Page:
Antonyms: prolix, lengthy, loquacious, extended
5. TRUCULENCE (n): Defiant aggressiveness or cruelly
Synonyms: cruelty, brutality, mercilessness, sadism, viciousness
Antonyms: kindness, benevolence, compassion
6. FACETIOUS (adj): Cleverly amusing in tone
Synonyms: comical, humorous
Antonyms: serious, formal, grave, sober, sincere
7. EQUANIMITY (n): a calm state of mind; self-control
Synonyms: sangfroid, equilibrium, composure, calmness
Antonyms: discomposure, agitation, perturbation
8. ENERVATE (v): Render ineffective or inoperative; weaken
Synonyms: debilitate, tire, fatigue, weaken, exhaust
Antonyms: empower, activate, energise, invigorate
9. VITUPERATIVE (adj): Marked by harshly abusive criticism
Synonyms: scathing, blistering, scolding, abusive, insolent
Antonyms: complimentary, respectful, exalting
10. SOLICITOUS (adj): Showing hovering attentiveness
Synonyms: attentive, considerate
Antonyms: indifferent, unconcerned, inconsiderate
11. LATENT (adj): not presently active
Synonyms: dormant, idle, hidden, secret, invisible
Antonyms: learned, active, acquired, dynamic, manifest
12. RAPACIOUS (adj): Excessively greedy and grasping
Synonyms: voracious, ferocious
Antonyms: kind, moderate, gentle
13. BRUSQUE (n): rude of peremptory shortness
Synonyms: abrupt, blunt, terse, brisk
Antonyms: wordy, loquacious, garrulous, talkative
14. LUDICROUS (v): extravagantly humorous; resembling farce
Synonyms: facetious, witty, amusing
Antonyms: morose, serious, witless
15. NICETY (n): a fine or subtle detail or distinction
Synonyms: subtlety, nuance
Antonyms: vitiation, override
16. INCLEMENT (adj): severe and harsh
Synonyms: bitter, freezing, icy
Antonyms: fine, mild, sunny
17. PERORATION (n): concluding part of a speech
Synonyms: conclusion, summation, recapitulation, epilogue
Antonyms: prologue, introduction, foreword
18. TRICE (n): an instant (usually used as in a trice)
Synonyms: instant, jiffy, at once
Antonyms: delayed, long-term
19. INNOCUOUS (adj): not injurious to physical or mental health
Synonyms: inconsequential, inoffensive, harmless, inane
Antonyms: harmful, hurtful
20. VENIAL (adj): (of a fault or offence) slight and pardonable
Synonyms: condonable, tolerable
Antonyms: unforgivable, unpardonable, mortal
Pairs of Words
VERACITY: integrity, probity, verity
Sentence: They expressed doubts about the veracity of the story.
VORACITY: edacity, rapacity, avarice, insatiateness
Sentence: People are complaining of the voracity of the wolves as they attack hen coops.
MARSHAL: gather, assemble, muster, organize
Sentence: The king marshalled a formidable army.
MARTIAL: courageous, brave, valiant, valorous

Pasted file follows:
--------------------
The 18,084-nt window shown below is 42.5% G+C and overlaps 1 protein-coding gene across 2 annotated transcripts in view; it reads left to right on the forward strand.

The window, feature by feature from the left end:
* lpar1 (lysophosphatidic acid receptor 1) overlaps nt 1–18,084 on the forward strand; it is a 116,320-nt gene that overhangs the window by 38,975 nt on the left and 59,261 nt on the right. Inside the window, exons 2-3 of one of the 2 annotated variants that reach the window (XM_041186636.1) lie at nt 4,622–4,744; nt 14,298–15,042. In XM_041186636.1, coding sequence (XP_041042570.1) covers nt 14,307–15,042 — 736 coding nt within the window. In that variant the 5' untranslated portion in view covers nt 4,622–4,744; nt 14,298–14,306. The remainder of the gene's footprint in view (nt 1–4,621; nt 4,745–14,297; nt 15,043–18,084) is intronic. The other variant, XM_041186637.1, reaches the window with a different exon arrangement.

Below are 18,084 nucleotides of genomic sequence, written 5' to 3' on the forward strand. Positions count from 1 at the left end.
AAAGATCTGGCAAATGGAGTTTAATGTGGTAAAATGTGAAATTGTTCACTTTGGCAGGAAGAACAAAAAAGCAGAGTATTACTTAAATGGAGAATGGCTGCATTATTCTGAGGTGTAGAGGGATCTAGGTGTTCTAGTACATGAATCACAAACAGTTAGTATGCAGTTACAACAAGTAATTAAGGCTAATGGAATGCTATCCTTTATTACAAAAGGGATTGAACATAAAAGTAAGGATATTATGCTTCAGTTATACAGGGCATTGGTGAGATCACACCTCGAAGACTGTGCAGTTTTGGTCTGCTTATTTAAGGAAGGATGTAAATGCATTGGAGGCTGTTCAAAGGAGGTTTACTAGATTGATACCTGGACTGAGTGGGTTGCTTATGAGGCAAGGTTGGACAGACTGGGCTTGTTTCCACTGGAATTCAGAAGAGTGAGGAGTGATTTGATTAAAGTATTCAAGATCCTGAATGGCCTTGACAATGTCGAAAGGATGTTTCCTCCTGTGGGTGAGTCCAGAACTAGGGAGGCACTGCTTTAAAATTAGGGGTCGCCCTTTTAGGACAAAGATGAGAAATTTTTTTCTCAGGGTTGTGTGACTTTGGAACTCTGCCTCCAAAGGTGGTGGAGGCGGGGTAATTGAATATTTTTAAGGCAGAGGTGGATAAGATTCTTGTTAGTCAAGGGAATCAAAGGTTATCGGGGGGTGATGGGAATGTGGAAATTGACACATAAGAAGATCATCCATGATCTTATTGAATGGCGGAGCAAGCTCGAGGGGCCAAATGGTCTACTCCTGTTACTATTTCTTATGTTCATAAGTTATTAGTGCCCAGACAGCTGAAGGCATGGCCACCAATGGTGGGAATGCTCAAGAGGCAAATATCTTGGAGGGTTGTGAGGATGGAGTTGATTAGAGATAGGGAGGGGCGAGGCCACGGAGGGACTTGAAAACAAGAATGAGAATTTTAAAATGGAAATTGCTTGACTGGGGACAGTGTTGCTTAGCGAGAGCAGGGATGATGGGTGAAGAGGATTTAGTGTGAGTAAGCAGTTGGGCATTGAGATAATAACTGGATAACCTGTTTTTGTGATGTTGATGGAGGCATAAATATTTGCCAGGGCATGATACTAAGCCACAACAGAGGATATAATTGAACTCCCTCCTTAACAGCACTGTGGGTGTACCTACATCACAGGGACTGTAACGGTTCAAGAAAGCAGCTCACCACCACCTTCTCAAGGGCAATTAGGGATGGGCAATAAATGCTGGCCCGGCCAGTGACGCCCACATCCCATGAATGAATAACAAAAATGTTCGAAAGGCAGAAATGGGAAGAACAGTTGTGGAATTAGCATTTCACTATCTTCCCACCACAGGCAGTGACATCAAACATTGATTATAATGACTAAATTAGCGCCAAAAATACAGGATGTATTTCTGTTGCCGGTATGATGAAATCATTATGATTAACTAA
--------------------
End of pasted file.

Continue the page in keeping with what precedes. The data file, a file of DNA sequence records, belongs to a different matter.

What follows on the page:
Sentence: The British were very impressed by the martial spirit of the Gurkhas.
RECLUSE: hermit, ascetic, anchorite
Sentence: She has turned into a virtual recluse.
RECUSE: disqualify oneself, excuse, withdraw
Sentence: Justice Mehmood Mirza recused himself from hearing Nawaz Sharif’s case.
FLOUT: defy, disobey, violate,
Sentence: Retailers have been flouting the law by selling tobacco to under-16s.
FLAUNT: show off, brandish, vaunt
Sentence: He flaunts his riches like everyone in the business.
FACTITIOUS: bogus, fake, specious, counterfeit
Sentence: Brokers created a factitious demand for stocks.
FICTITIOUS: fictional, imaginary, improvised
Sentence: Since this is a fictitious character, the authors depict him as they please.
REVULSION: Intense aversion
Sentence: News of the attack will be met with sorrow and revulsion.
REVOLUTION: dramatic change, drastic alteration, sea change, metamorphosis
Sentence: There has been a revolution in printing techniques.
APPROBATION: approval, acceptance, recognition, commendation
Sentence: He yearned for popular approbation.
PROBATION: apprenticeship, traineeship, training, novitiate
Sentence: They were paid salaries after three months of probation.
COURTESY: politeness, civility, gentility, cordiality
Sentence: Customers deserve to be treated with courtesy.
CURTSEY: genuflection, obeisance
Sentence: “I apologize, my lord,” the girl said with a curtsy.
ECONOMIC: financial, monetary, pecuniary, budgetary, fiscal
Sentence: Pakistan has been crippled for months by the worst economic crisis in its history.
ECONOMICAL: cheap, inexpensive
Sentence: Pastures are an economical way to provide forage for animals.
FACILITATE: make easier, assist, help, aid, promote
Sentence: Working in pairs appears to facilitate learning
FELICITATE: congratulate, praise, commend, applaud
Sentence: The award winner was felicitated by the cultural association.